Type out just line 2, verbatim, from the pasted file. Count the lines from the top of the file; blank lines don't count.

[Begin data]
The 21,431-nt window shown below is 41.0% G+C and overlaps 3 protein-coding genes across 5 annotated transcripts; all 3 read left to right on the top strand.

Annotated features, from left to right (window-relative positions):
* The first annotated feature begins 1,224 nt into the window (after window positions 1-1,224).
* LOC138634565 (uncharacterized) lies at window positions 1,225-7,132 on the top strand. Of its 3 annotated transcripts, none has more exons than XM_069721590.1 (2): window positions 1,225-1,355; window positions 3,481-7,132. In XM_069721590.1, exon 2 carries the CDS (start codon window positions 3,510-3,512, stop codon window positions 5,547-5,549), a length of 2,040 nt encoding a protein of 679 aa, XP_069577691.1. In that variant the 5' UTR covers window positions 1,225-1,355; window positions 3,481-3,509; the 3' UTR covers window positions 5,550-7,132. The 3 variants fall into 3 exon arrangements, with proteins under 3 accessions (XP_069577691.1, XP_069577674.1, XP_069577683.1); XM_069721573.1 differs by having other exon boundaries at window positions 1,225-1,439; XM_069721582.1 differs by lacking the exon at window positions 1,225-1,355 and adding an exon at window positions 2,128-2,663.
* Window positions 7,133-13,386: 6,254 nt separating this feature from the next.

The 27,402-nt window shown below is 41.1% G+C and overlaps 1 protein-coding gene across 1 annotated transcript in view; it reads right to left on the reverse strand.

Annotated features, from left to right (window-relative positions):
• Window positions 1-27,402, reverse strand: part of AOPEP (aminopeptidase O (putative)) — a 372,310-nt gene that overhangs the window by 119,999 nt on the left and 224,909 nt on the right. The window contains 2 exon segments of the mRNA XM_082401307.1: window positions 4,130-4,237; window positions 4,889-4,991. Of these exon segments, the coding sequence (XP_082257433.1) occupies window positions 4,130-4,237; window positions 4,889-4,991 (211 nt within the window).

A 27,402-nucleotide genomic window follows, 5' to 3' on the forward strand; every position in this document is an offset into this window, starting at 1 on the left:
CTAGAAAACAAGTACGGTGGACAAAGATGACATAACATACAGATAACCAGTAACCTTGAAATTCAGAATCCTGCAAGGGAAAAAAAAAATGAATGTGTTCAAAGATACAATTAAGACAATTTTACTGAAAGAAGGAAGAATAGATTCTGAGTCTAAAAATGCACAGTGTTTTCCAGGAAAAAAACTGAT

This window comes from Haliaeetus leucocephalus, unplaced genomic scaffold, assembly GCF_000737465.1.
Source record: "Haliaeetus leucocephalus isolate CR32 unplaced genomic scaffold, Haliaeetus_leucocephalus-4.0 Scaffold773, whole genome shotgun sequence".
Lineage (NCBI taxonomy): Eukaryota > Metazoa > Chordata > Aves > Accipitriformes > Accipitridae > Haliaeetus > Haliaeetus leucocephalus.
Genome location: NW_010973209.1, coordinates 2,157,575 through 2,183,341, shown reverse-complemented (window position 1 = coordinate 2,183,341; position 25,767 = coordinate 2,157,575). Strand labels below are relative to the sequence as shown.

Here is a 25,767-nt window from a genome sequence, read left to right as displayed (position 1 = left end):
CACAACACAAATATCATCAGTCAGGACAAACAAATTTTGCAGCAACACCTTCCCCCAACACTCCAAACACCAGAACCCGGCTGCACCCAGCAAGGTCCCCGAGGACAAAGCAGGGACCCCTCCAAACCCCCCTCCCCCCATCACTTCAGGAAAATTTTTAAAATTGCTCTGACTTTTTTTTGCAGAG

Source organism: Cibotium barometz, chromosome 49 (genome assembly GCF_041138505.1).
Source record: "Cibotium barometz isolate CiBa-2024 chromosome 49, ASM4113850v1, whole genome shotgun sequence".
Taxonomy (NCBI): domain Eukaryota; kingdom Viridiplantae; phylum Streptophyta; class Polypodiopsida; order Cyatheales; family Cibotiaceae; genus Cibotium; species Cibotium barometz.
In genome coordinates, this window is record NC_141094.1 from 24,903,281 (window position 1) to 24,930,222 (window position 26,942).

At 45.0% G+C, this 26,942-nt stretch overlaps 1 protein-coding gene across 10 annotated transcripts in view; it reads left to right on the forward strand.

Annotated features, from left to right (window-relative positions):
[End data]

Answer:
Annotated features, from left to right (window-relative positions):